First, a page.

Reviewed on Tue 14 Jan, 2014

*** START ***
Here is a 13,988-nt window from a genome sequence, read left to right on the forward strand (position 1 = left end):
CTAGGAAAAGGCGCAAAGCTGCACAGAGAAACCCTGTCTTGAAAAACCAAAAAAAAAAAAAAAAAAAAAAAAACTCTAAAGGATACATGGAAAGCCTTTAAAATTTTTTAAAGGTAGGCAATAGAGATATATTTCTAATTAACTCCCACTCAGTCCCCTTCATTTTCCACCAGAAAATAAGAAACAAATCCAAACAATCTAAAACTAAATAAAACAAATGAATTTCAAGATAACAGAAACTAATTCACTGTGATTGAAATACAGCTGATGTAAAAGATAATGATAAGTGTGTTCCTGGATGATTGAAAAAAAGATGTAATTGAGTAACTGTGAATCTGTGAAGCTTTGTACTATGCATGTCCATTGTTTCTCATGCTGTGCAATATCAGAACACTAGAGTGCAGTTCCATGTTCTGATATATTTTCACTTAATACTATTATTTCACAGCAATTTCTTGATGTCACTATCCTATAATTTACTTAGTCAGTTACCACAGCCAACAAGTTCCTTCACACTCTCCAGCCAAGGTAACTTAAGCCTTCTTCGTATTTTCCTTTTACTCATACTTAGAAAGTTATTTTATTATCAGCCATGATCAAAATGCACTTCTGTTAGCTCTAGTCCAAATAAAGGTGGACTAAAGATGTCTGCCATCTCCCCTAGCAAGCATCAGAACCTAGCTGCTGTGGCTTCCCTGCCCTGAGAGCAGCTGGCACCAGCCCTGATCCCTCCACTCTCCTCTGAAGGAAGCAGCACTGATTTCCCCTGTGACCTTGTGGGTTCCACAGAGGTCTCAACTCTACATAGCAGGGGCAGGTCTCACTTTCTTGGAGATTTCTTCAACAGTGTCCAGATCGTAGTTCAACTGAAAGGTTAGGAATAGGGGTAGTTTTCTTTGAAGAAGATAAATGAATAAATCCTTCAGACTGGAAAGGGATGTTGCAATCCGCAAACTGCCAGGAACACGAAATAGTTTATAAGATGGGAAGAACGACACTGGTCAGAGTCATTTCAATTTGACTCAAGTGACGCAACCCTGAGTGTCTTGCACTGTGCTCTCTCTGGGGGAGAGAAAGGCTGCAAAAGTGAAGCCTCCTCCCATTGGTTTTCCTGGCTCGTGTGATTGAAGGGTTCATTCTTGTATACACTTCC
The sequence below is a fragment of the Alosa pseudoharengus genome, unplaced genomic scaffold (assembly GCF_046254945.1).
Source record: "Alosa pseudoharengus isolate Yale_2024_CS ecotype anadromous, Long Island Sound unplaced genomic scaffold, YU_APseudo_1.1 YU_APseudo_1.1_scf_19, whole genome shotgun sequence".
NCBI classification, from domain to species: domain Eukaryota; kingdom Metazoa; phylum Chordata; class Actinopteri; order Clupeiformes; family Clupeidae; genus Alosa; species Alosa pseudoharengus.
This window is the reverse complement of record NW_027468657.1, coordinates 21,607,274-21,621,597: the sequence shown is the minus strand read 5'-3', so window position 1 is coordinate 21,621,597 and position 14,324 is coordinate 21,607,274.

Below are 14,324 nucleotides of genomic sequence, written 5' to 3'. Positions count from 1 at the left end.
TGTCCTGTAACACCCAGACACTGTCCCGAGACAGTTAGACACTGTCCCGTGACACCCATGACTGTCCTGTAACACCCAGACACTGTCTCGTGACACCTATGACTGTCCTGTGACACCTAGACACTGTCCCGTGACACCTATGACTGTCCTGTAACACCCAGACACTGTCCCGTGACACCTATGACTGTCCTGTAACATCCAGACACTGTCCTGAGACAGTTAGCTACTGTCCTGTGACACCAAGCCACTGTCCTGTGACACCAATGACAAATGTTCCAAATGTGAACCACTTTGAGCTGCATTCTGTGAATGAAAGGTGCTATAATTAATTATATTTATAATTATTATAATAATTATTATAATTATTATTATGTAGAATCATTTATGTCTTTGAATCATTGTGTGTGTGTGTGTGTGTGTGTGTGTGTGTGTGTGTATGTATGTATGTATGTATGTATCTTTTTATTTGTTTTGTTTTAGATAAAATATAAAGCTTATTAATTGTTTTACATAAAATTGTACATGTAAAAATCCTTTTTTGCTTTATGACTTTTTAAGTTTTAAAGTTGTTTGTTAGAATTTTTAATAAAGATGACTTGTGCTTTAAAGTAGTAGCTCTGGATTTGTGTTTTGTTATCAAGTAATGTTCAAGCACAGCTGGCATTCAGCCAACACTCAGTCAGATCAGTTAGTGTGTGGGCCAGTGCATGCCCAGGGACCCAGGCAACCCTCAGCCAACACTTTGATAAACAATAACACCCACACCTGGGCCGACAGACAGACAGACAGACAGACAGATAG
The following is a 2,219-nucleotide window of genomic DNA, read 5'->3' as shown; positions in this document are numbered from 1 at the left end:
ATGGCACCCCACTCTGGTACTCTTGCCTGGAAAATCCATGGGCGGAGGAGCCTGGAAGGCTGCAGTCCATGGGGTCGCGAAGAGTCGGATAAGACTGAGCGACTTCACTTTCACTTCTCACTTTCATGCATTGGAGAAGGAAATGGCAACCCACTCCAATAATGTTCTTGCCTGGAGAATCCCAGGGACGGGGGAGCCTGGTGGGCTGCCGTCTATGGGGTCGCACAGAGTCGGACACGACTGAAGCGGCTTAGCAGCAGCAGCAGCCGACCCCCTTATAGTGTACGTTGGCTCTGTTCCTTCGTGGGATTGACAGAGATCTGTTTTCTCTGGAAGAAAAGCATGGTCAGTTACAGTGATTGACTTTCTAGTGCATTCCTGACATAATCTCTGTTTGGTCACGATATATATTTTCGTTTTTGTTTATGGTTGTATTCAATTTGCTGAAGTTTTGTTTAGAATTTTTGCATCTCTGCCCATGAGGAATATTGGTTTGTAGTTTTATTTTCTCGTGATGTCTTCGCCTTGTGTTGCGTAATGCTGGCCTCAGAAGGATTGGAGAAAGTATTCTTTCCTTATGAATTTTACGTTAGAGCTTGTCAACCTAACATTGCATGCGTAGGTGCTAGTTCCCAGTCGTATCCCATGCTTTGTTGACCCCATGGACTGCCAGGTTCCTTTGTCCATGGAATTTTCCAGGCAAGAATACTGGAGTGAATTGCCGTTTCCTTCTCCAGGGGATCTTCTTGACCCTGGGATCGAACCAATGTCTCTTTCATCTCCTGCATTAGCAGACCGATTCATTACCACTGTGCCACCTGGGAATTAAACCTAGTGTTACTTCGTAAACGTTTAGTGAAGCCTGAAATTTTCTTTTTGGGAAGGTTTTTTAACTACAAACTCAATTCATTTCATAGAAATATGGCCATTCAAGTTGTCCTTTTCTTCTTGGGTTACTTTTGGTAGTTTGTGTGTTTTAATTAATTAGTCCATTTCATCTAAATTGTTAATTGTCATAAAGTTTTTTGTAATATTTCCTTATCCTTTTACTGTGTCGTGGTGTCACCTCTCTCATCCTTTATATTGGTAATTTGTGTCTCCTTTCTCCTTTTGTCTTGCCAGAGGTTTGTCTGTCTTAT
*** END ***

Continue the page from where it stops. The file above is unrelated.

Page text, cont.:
There can be few more stylish or intelligent singers around at present than the tenor Mark Padmore, who brings to this appealing programme of English vocal offerings all the poise, sensitivity and clarity of diction we have come to expect from him. Completed in 1922 and luminously scored for tenor, cor anglais, flute and string quartet, Peter Warlock's The Curlew is the stand-out item: an extraordinarily haunting setting of poems by WB Yeats, its desolate beauty and sense of inconsolable melancholy cast a powerful spell when performed with such flawless artistry and intuitive understanding. In Vaughan Williams's glorious 1907 Housman-cycle On Wenlock Edge Padmore does not perhaps surpass the notable achievement of his earlier Chandos version with the Schubert Ensemble of London, but both the same composer's sublimely crafted, wonderfully economical Ten Blake Songs (1957) and Jonathan Dove's The End (a memorably serene and tenderly communicative 2010 treatment of Mark Strand's eponymous poem) find him and his instrumental partners from the Britten Sinfonia on unimpeachably eloquent form. Strongly recommended.